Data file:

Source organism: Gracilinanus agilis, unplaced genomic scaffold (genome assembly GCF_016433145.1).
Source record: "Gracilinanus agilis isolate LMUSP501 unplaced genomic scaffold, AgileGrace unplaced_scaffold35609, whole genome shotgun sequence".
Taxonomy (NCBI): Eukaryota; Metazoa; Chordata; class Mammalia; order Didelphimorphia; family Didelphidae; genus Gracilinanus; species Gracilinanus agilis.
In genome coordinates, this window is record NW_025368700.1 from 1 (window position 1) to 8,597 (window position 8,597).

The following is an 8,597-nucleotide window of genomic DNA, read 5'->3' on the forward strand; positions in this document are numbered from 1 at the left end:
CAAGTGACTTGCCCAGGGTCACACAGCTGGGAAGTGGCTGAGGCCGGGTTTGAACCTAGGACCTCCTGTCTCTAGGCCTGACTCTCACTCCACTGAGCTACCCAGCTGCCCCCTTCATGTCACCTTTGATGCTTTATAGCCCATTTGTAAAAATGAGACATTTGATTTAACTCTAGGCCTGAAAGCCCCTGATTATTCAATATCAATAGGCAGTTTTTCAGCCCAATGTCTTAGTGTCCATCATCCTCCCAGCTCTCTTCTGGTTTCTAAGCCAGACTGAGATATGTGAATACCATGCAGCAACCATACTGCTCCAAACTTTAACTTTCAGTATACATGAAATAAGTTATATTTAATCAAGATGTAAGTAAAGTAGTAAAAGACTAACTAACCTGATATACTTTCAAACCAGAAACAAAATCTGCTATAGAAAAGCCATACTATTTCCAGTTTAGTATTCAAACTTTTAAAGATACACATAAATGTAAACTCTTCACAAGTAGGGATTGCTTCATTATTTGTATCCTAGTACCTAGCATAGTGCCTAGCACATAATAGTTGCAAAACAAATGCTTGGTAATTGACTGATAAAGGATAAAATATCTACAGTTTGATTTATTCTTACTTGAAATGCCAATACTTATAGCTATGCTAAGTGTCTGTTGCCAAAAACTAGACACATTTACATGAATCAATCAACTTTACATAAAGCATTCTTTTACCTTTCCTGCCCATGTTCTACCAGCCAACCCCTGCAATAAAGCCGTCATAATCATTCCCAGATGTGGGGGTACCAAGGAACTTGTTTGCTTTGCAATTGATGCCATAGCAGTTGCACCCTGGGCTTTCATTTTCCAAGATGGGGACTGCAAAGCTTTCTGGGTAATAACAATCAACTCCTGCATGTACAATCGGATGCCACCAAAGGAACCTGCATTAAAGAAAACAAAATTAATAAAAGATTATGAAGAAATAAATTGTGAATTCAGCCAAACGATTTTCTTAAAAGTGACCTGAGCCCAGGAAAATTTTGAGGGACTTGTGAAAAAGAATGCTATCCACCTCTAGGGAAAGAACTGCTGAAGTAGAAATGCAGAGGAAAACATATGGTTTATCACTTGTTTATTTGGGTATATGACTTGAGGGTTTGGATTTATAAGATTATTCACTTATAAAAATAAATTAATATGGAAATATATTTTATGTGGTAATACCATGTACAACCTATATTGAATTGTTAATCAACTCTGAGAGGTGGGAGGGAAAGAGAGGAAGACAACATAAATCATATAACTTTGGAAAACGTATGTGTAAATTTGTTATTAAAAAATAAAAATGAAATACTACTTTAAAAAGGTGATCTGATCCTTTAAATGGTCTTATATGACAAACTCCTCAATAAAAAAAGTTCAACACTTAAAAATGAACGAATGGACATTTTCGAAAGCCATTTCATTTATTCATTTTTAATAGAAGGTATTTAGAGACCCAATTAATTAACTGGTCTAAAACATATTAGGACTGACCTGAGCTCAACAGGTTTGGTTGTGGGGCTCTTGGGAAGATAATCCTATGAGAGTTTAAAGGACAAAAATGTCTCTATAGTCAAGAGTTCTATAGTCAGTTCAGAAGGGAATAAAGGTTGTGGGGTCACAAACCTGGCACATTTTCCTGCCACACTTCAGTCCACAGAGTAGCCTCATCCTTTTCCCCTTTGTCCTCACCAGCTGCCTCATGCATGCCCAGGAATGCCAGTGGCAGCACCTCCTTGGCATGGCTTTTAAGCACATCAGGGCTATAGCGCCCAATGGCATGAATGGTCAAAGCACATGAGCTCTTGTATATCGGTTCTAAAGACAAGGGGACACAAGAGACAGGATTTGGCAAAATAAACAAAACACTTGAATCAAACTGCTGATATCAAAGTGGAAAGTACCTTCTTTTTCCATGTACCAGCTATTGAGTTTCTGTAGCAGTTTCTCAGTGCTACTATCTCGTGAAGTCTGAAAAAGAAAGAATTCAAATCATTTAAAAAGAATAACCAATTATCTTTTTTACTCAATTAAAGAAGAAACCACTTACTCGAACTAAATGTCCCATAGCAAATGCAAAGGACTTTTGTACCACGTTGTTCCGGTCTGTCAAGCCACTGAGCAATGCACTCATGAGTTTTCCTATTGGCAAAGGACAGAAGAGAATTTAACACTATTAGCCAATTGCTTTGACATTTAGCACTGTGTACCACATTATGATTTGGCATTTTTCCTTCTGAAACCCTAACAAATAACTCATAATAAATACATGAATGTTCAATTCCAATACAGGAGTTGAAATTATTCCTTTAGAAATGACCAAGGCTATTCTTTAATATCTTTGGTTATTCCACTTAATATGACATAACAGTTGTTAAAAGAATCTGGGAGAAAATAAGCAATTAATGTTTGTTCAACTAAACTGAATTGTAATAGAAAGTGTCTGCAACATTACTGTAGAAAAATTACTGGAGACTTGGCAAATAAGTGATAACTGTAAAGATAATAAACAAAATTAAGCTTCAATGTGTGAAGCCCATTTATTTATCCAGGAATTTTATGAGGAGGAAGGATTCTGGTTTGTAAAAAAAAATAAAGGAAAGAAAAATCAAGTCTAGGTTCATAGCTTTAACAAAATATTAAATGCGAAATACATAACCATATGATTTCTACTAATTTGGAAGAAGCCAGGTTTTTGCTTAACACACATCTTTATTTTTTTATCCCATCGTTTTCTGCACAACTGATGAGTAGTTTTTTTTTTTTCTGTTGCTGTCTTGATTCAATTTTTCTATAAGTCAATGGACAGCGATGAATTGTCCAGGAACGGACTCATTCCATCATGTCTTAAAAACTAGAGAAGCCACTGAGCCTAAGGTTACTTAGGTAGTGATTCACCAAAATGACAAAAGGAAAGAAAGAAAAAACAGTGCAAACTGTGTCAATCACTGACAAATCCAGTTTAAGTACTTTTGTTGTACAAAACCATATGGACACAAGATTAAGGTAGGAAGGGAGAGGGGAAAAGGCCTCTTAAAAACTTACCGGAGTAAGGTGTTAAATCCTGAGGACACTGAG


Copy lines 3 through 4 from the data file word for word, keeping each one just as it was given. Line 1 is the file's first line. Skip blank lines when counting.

Taxonomy (NCBI): Eukaryota; Metazoa; Chordata; class Mammalia; order Didelphimorphia; family Didelphidae; genus Gracilinanus; species Gracilinanus agilis.
In genome coordinates, this window is record NW_025368700.1 from 1 (window position 1) to 8,597 (window position 8,597).